“So, the more I do, the better the quality of Dom Perignon in my fridge?”
          “Something like that, yes. You’ll work it out.”
          “Tech support?”
          “See our Mr Jobs if you have any problems. Bless him, he’s been busy since the moment he arrived.”
          “Excellent. Well, I’ll settle in here first, then go home. Where’s my desk? Ah, I see it.” She walked over to a book-lined alcove with a desk, three screens, fridge, kettle and coffee-maker that Miriam knew, just knew, hadn’t been there two minutes ago.
          “You,” she said with respect and deep satisfaction, “are one fast learner.” She reached into her own fridge and produced two chilled glasses and a misted bottle that gave a soft, expensive pop when opened. She handed one of the foaming glasses to her new colleague. “Welcome to the Heavenly Ops room, Blake.”

.

25 comments:

Anonymous said...

Oh Jan - I love that and so would Carole! xx (Judy Astley here - not sure how to do this unless I pick the anon option)

Jan Jones said...

No idea, Judy. I think you can sign in with your website address, maybe?

Glad you like it. I feel so much better having written it.

Just Another Bloke (John Jackson) said...

Utterly, utterly brilliant!!

Elizabeth Chadwick said...

Fabulous Jan,
You were so right to write this and I think Carole would think so too. In fact I wouldn't be surprised to know that she had a hand in it!

Lousie Allen said...

That's wonderful, Jan! I did like Escher & Jobbs working away too. Carol would have topped up your fizz for this!

Jan Jones said...

You are all far too nice x x x

Libby said...

Jan this is brilliant,

in my minds eye I can just see Carole doing just that!

Anonymous said...

Jan, this is so lovely. Funny and affectionate and very cleverly done. I'm so glad I read it. Thank you! (Jane Smith here, also being anon because I don't have the right accounts to use my real name.)

Anonymous said...

Brilliant, Jan. Everyone else has already said what I would - funny, affectionate and clever. Carole would/will love it.
(Jane Pollard - also anon due to insufficient accounts)

catdownunder said...

I am smiling and trying not to cry at the same time...loved it.

Patricia Lester said...

No gin? or is that for later. I love it and I am sure Carole did tell you to write it. I am sure there are many more people out there who will enjoy and appreciate this.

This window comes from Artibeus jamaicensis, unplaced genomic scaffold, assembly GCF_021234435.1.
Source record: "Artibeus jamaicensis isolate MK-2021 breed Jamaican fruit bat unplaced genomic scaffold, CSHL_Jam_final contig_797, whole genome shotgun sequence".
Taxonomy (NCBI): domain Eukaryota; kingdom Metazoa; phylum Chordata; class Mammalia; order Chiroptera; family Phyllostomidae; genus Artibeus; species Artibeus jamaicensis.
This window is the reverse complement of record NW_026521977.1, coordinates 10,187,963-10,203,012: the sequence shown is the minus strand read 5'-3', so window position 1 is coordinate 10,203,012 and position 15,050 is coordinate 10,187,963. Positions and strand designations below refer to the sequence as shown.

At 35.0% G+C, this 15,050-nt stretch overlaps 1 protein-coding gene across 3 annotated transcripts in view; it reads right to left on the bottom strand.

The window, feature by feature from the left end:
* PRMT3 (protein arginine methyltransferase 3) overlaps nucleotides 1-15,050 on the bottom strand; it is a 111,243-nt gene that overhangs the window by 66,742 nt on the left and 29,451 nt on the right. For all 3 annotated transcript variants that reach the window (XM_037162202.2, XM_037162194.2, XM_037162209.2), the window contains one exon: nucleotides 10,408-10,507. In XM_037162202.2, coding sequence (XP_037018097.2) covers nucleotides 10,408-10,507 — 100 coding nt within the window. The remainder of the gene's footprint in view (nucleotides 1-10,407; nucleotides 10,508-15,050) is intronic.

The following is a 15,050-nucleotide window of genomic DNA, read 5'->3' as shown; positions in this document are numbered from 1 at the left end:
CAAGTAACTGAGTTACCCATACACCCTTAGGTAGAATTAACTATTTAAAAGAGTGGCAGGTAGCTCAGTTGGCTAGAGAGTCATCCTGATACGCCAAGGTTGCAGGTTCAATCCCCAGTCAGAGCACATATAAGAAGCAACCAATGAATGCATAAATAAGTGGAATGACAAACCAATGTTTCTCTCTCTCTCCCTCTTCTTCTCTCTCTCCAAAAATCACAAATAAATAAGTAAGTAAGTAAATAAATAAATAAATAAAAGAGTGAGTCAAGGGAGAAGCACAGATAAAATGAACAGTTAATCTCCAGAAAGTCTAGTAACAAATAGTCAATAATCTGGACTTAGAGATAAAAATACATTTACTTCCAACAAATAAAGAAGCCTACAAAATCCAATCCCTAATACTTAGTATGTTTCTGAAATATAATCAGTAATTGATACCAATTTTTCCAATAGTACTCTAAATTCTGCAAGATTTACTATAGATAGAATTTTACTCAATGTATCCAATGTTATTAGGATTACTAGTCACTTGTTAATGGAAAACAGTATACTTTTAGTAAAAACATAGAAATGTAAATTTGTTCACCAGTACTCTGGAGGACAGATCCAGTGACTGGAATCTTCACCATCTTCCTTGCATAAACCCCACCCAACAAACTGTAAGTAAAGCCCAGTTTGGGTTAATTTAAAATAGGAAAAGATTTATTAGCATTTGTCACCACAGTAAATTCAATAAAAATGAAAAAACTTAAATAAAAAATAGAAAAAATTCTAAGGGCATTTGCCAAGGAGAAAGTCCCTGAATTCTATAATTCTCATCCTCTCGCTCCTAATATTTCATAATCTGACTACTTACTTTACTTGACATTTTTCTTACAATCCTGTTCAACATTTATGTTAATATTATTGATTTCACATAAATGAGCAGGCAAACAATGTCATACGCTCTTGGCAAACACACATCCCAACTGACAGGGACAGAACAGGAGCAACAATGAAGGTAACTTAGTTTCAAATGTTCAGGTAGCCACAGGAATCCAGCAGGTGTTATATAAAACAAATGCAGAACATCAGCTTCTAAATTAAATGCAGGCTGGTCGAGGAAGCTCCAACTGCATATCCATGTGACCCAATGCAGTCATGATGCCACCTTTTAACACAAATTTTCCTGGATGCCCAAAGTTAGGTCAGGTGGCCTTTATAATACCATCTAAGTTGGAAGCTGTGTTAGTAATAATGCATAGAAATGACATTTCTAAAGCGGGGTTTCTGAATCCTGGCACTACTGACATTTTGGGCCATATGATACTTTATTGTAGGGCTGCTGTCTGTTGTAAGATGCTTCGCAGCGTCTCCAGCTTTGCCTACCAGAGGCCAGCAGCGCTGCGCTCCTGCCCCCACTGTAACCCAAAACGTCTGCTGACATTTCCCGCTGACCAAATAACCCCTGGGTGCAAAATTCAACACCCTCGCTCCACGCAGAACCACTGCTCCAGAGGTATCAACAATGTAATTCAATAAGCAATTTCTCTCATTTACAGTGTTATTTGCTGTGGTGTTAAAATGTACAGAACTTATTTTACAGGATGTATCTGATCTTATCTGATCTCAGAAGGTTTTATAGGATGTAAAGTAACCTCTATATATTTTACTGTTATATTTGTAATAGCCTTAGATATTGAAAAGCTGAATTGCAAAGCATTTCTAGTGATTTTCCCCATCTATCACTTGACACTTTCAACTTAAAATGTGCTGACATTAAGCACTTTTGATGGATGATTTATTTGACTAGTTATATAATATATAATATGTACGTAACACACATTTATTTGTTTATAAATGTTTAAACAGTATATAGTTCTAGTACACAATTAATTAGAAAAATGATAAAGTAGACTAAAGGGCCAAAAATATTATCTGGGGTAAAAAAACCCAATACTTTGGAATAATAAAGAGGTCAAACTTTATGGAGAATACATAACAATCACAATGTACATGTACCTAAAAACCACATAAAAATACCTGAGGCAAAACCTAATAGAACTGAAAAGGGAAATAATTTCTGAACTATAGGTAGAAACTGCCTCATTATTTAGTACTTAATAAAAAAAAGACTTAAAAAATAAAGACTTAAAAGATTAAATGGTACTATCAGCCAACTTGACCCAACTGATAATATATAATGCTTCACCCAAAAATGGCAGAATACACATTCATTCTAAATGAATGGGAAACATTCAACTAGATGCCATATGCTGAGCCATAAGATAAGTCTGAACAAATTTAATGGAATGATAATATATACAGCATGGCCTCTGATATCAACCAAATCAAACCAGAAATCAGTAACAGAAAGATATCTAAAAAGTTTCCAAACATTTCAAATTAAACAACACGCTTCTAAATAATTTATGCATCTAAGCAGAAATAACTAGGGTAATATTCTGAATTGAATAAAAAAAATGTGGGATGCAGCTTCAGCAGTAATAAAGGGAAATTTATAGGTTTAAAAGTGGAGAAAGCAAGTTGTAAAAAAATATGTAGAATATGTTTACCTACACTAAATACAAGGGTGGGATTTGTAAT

Jan Jones said...

Thank you all. I wrote it for me because I had to, but then thought Carole's friends might appreciate it too.

I did feel a sense of peace when I'd finished, telling me I'd written it right.

(I expect the gin comes later, Patricia.)

Simon said...

Thanks Jan - I never knew or met Carole, and am only here because of your Twitter post. However, my dear friend Grace passed away last week, and I can just see her in your Ops Room. Thank you.

Jan Jones said...

Thanks, Simon. Sympathy on your loss. Never gets easier.

Liz Harris said...

This is fabulous, Jan. It's perfect. And it's very moving, too. xx

Liz Fenwick said...

Jan - sitting here in tears...xxx

Jenny Haddon said...

Ah Jan. Lovely. Thank you

Lesley Cookman said...

It is quite brilliant, and very comforting. Genius, Jan. I'm going to post the link to FAW, if you don't mind.

Jan Jones said...

Thanks, Lesley. Don't mind you posting the link at all. I'm glad it is helping people come to terms with the loss

jill mansell said...

Absolutely perfect, Jan. I choose to believe that every word is true.
Jill Mansell. xx

Anonymous said...

Oh, Jan, what a beautiful tribute! I'm grinning through tears. Kate T.

Patricia Lester said...

Me too Jill - and if I post something on Carole's timeline, by mistake, it is because I still cannot believe that she is not there to reply or just 'like'. I loved it when she said she would 'like' my comment 20 times if she could when she was in hospital.

The Yorkshire Puddings said...

On Jan....ow did you do this? It is exactly how I imagine Carole'' entry to 'that other place' .

Fabulous, funny, and very moving.

Xx

The Yorkshire Puddings said...

On Jan....ow did you do this? It is exactly how I imagine Carole'' entry to 'that other place' .

Fabulous, funny, and very moving.

Xx

Jan Jones said...

Thank you all. I'm really glad people like the story.